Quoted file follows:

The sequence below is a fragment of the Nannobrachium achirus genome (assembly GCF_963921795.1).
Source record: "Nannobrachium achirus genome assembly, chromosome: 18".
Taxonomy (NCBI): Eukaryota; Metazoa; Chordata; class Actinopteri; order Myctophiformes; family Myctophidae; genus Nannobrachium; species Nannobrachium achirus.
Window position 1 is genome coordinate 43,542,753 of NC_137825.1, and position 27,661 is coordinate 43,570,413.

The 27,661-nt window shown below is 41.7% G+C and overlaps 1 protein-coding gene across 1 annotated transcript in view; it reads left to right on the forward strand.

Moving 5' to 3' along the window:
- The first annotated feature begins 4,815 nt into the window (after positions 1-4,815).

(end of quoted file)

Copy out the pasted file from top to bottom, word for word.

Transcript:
The sequence below is a fragment of the Nannobrachium achirus genome (assembly GCF_963921795.1).
Source record: "Nannobrachium achirus genome assembly, chromosome: 18".
Taxonomy (NCBI): Eukaryota; Metazoa; Chordata; class Actinopteri; order Myctophiformes; family Myctophidae; genus Nannobrachium; species Nannobrachium achirus.
Window position 1 is genome coordinate 43,542,753 of NC_137825.1, and position 27,661 is coordinate 43,570,413.

The 27,661-nt window shown below is 41.7% G+C and overlaps 1 protein-coding gene across 1 annotated transcript in view; it reads left to right on the forward strand.

Moving 5' to 3' along the window:
- The first annotated feature begins 4,815 nt into the window (after positions 1-4,815).